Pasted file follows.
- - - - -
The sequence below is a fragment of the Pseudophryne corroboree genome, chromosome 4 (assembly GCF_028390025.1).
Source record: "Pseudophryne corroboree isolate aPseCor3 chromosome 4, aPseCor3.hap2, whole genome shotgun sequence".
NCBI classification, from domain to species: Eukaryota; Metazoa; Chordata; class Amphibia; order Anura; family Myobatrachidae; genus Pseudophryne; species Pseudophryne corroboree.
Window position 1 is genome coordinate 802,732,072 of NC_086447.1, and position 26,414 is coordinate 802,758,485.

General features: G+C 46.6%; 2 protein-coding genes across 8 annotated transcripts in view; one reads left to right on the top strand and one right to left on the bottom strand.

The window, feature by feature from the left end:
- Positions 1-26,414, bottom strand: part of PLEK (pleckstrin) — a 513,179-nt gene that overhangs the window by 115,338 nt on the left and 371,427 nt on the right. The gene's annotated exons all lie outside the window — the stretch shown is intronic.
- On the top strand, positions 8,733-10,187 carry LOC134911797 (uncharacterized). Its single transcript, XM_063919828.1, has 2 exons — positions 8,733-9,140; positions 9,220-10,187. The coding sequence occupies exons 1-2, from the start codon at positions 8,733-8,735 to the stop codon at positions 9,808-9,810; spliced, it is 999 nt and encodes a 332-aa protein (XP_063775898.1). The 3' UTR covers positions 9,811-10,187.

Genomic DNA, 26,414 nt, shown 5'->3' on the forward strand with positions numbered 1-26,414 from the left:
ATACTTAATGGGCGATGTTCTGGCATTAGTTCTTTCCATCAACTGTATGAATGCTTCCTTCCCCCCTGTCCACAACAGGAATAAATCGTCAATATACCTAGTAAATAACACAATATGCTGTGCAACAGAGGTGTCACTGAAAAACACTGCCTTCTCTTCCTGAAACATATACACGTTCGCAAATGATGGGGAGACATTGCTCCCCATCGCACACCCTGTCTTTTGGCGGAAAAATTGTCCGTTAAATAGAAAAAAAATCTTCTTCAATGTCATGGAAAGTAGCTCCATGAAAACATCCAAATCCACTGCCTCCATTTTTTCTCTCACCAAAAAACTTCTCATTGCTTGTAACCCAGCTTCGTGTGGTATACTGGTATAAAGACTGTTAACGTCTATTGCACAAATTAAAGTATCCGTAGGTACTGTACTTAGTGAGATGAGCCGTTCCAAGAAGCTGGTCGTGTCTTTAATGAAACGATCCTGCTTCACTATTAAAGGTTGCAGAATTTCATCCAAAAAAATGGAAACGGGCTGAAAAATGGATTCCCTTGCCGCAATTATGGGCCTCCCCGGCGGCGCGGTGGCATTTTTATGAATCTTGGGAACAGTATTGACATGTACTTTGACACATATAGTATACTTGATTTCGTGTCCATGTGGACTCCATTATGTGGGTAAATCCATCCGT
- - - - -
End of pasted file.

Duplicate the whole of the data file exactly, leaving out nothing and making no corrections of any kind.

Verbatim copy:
The sequence below is a fragment of the Pseudophryne corroboree genome, chromosome 4 (assembly GCF_028390025.1).
Source record: "Pseudophryne corroboree isolate aPseCor3 chromosome 4, aPseCor3.hap2, whole genome shotgun sequence".
NCBI classification, from domain to species: Eukaryota; Metazoa; Chordata; class Amphibia; order Anura; family Myobatrachidae; genus Pseudophryne; species Pseudophryne corroboree.
Window position 1 is genome coordinate 802,732,072 of NC_086447.1, and position 26,414 is coordinate 802,758,485.

General features: G+C 46.6%; 2 protein-coding genes across 8 annotated transcripts in view; one reads left to right on the top strand and one right to left on the bottom strand.

The window, feature by feature from the left end:
- Positions 1-26,414, bottom strand: part of PLEK (pleckstrin) — a 513,179-nt gene that overhangs the window by 115,338 nt on the left and 371,427 nt on the right. The gene's annotated exons all lie outside the window — the stretch shown is intronic.
- On the top strand, positions 8,733-10,187 carry LOC134911797 (uncharacterized). Its single transcript, XM_063919828.1, has 2 exons — positions 8,733-9,140; positions 9,220-10,187. The coding sequence occupies exons 1-2, from the start codon at positions 8,733-8,735 to the stop codon at positions 9,808-9,810; spliced, it is 999 nt and encodes a 332-aa protein (XP_063775898.1). The 3' UTR covers positions 9,811-10,187.

Genomic DNA, 26,414 nt, shown 5'->3' on the forward strand with positions numbered 1-26,414 from the left:
ATACTTAATGGGCGATGTTCTGGCATTAGTTCTTTCCATCAACTGTATGAATGCTTCCTTCCCCCCTGTCCACAACAGGAATAAATCGTCAATATACCTAGTAAATAACACAATATGCTGTGCAACAGAGGTGTCACTGAAAAACACTGCCTTCTCTTCCTGAAACATATACACGTTCGCAAATGATGGGGAGACATTGCTCCCCATCGCACACCCTGTCTTTTGGCGGAAAAATTGTCCGTTAAATAGAAAAAAAATCTTCTTCAATGTCATGGAAAGTAGCTCCATGAAAACATCCAAATCCACTGCCTCCATTTTTTCTCTCACCAAAAAACTTCTCATTGCTTGTAACCCAGCTTCGTGTGGTATACTGGTATAAAGACTGTTAACGTCTATTGCACAAATTAAAGTATCCGTAGGTACTGTACTTAGTGAGATGAGCCGTTCCAAGAAGCTGGTCGTGTCTTTAATGAAACGATCCTGCTTCACTATTAAAGGTTGCAGAATTTCATCCAAAAAAATGGAAACGGGCTGAAAAATGGATTCCCTTGCCGCAATTATGGGCCTCCCCGGCGGCGCGGTGGCATTTTTATGAATCTTGGGAACAGTATTGACATGTACTTTGACACATATAGTATACTTGATTTCGTGTCCATGTGGACTCCATTATGTGGGTAAATCCATCCGT